FIG. 6A is a top view showing a coil module of a variation according to the second embodiment, in which the present invention is implemented. FIG. 6B is a cross-sectional view taken along line A-A′ of FIG. 6A.

FIG. 7A is a top view of a conventional coil module described in Patent Document 1. FIG. 7B is a cross-sectional view taken along line A-A′ of FIG. 7A.

DESCRIPTION OF THE EMBODIMENTS

Embodiments for implementing the present invention will be described below in detail with reference to the drawings. Note that it will, of course, be appreciated that the present invention is not limited to the embodiments described below, but can be practiced with various modifications without departing from the spirit of the present invention.

First Embodiment

Configuration of Coil Module

As shown in FIGS. 1A and 1B, a coil module 11 according to a first embodiment includes a spiral coil 2, formed by winding a conductor wire 1 in a spiral pattern, and a magnetic shielding layer 4 containing a magnetic material. The spiral coil 2 has lead-out portions 3a and 3b at the ends of the conductor wire 1. By connecting a rectifier circuit or the like to the lead-out portions 3a and 3b, a secondary circuit of a non-contact charging circuit is formed. As shown in FIG. 1B, the lead-out portion 3a on the radially inner side of the spiral coil 2 passes under the conductor wire 1 being wound, and is drawn out to the radially outer side of the spiral coil 2 across the conductor wire 1. The magnetic shielding layer 4 has magnetic resin layers 4a and 4b, each made of resin containing magnetic particles. The magnetic resin layer 4b is provided with a notch 21 formed of the magnetic particle-containing resin of the magnetic resin layer 4a, and the notch 21 receives therein the lead-out portion 3a on the radially inner side of the conductor wire 1 of the coil. Thus, the magnetic resin layers 4a and 4b are preferably formed such that the entirety of the spiral coil 2 is buried therein. Since the total thickness of the magnetic resin layers 4a and 4b can be twice or less the diameter of the conductor wire 1, the thickness of the coil module 11 can be twice the diameter of the conductor wire 1.

Each of the magnetic resin layers 4a and 4b contains magnetic particles of soft magnetic powder, and a resin as a bonding agent. The magnetic particles are made of an oxide magnetic material, such as ferrite; a crystalline or microcrystalline metallic magnetic material, such as Fe-based, Co-based, Ni-based, Fe—Ni-based, Fe—Co-based, Fe—Al-based, Fe—Si-based, Fe—Si—Al-based, or Fe—Ni—Si—Al-based one; or an amorphous metallic magnetic material, such as Fe—Si—B-based, Fe—Si—B—Cr-based, Co—Si—B-based, Co—Zr-based, Co—Nb-based, or Co—Ta-based one. In addition to the magnetic particles described above, the magnetic resin layers 4a and 4b may each contain a filler for improving heat conductivity, particle packing characteristics, and the like.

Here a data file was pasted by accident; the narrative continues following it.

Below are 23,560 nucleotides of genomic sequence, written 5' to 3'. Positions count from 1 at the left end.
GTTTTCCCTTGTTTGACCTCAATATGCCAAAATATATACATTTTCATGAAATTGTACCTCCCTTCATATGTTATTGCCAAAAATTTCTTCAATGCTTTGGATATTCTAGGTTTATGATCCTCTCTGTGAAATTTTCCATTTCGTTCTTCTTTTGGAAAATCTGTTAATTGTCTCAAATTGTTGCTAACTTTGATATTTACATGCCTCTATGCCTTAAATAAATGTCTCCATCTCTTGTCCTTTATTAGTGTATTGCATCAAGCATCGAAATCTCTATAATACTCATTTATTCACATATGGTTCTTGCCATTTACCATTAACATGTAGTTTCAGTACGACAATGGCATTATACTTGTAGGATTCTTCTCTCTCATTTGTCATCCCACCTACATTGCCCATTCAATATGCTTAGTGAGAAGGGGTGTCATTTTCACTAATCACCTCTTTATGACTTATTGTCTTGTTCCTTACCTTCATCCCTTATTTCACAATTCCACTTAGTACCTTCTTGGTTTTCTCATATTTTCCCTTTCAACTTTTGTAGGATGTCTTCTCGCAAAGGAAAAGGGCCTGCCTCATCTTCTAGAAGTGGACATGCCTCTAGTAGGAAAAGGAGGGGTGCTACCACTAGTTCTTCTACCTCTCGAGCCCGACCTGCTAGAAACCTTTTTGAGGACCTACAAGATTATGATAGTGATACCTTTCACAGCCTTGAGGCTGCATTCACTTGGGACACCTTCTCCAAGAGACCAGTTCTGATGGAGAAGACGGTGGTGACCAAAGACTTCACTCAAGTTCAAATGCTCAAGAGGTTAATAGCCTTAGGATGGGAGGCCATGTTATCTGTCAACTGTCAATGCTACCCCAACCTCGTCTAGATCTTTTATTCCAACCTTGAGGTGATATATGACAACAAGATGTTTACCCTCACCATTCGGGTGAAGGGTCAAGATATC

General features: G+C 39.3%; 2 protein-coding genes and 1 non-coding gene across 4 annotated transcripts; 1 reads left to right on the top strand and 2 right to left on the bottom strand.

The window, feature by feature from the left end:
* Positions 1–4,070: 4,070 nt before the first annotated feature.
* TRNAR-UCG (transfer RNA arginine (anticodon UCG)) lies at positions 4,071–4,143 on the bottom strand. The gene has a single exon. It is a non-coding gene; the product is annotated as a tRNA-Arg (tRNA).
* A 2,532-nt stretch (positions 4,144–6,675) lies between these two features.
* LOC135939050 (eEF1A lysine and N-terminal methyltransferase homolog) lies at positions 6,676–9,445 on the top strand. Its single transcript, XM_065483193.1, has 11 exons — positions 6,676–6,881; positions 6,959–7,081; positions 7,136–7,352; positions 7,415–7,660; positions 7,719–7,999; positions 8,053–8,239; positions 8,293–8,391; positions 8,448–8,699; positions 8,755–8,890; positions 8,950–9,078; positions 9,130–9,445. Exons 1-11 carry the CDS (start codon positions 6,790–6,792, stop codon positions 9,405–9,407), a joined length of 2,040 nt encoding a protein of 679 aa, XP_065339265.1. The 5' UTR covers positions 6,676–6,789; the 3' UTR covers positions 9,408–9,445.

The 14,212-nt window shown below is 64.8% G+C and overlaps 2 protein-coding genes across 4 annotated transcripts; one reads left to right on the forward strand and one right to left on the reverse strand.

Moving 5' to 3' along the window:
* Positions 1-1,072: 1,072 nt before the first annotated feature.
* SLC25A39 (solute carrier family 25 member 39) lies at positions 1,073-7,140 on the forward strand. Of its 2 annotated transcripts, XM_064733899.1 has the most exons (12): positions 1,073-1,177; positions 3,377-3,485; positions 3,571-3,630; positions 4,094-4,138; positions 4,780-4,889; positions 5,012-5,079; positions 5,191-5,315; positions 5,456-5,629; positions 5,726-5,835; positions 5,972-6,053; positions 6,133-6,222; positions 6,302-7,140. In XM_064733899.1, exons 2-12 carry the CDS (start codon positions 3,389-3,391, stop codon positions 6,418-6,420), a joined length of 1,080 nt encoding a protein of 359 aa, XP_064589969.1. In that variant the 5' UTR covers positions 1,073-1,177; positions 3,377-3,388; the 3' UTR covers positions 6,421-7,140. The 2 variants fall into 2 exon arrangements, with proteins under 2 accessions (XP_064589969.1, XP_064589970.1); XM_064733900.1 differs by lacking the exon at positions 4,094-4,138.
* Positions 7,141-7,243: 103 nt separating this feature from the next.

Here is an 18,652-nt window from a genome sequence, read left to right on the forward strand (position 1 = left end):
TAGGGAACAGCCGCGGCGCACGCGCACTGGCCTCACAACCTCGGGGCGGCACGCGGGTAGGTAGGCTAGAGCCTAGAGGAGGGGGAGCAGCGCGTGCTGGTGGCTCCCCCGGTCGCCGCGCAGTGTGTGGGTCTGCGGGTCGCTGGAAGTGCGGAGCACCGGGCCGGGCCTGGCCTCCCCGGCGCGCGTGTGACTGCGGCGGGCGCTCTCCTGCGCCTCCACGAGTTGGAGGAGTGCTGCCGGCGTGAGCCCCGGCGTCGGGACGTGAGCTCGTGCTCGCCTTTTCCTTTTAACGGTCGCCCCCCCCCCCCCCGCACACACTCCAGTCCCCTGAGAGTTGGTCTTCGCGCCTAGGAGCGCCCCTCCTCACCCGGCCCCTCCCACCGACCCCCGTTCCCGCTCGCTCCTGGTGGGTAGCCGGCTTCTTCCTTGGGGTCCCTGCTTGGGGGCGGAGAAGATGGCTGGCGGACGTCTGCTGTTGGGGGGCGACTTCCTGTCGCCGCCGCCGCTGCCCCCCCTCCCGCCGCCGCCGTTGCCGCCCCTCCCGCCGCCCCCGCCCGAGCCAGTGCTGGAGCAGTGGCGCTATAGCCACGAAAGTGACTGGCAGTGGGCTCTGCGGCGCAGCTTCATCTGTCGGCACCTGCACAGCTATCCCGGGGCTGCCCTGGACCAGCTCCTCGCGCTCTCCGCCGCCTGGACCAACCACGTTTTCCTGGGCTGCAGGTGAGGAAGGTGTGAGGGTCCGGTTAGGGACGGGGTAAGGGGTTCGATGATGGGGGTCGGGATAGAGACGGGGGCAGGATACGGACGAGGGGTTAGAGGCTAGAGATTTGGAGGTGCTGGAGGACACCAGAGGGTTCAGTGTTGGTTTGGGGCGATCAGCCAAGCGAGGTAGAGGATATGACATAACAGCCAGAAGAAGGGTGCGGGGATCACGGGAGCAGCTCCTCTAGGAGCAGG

Powder including spherical, flattened, or crushed particles, having a particle size (D50) in a range from several micrometers to 100 μm is used as the magnetic particles used for the magnetic resin layer 4a. Not only a single magnetic powder, but also a mixture of powders having different particle sizes, materials, and/or shapes may be used. If metallic magnetic particles, among others, of the magnetic particles described above are used, the complex permeability thereof has a frequency characteristic. Since this causes a loss due to skin effect at high operating frequencies, the particle size and the shape are selected depending on the band of the frequency used. The inductance value of the coil module 11 is determined by the average of the real part of the permeability (hereinafter referred to simply as average permeability) of the magnetic resin layers 4a and 4b, and this average permeability can be controlled by the mixture ratio between the magnetic particles and the resin. The relationship between the average permeability of the magnetic resin layers 4a and 4b and the permeability of the blended magnetic particles generally follows the logarithmic blending rule with respect to the amount blended, and therefore the fill ratio by volume of the magnetic particles is preferably greater than or equal to 40 vol %, at which inter-particle interaction begins to increase. Note that heat conduction characteristics of the magnetic resin layers 4a and 4b also increase with an increase in the fill ratio of the magnetic particles.